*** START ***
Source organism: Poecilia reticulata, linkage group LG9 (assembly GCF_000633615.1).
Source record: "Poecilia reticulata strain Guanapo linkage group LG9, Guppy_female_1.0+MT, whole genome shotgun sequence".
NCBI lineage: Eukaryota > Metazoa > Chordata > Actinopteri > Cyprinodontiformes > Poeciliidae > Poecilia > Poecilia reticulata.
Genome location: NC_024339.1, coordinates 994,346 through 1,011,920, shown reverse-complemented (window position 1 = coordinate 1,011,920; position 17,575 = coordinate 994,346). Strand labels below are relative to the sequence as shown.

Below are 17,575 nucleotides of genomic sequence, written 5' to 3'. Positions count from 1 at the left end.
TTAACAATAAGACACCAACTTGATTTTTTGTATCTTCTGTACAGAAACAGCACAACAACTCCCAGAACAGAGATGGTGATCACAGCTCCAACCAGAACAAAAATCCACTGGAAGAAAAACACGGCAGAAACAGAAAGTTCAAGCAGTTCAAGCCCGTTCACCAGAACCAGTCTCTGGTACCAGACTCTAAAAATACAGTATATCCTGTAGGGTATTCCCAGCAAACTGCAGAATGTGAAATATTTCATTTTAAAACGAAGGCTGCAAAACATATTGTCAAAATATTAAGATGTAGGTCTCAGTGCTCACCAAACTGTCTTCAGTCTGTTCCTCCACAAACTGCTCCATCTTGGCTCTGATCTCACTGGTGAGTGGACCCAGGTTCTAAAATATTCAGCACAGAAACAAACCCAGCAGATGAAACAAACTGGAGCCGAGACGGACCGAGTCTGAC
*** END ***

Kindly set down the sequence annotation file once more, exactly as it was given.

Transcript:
Source organism: Poecilia reticulata, linkage group LG9 (assembly GCF_000633615.1).
Source record: "Poecilia reticulata strain Guanapo linkage group LG9, Guppy_female_1.0+MT, whole genome shotgun sequence".
NCBI lineage: Eukaryota > Metazoa > Chordata > Actinopteri > Cyprinodontiformes > Poeciliidae > Poecilia > Poecilia reticulata.
Genome location: NC_024339.1, coordinates 994,346 through 1,011,920, shown reverse-complemented (window position 1 = coordinate 1,011,920; position 17,575 = coordinate 994,346). Strand labels below are relative to the sequence as shown.

Below are 17,575 nucleotides of genomic sequence, written 5' to 3'. Positions count from 1 at the left end.
TTAACAATAAGACACCAACTTGATTTTTTGTATCTTCTGTACAGAAACAGCACAACAACTCCCAGAACAGAGATGGTGATCACAGCTCCAACCAGAACAAAAATCCACTGGAAGAAAAACACGGCAGAAACAGAAAGTTCAAGCAGTTCAAGCCCGTTCACCAGAACCAGTCTCTGGTACCAGACTCTAAAAATACAGTATATCCTGTAGGGTATTCCCAGCAAACTGCAGAATGTGAAATATTTCATTTTAAAACGAAGGCTGCAAAACATATTGTCAAAATATTAAGATGTAGGTCTCAGTGCTCACCAAACTGTCTTCAGTCTGTTCCTCCACAAACTGCTCCATCTTGGCTCTGATCTCACTGGTGAGTGGACCCAGGTTCTAAAATATTCAGCACAGAAACAAACCCAGCAGATGAAACAAACTGGAGCCGAGACGGACCGAGTCTGAC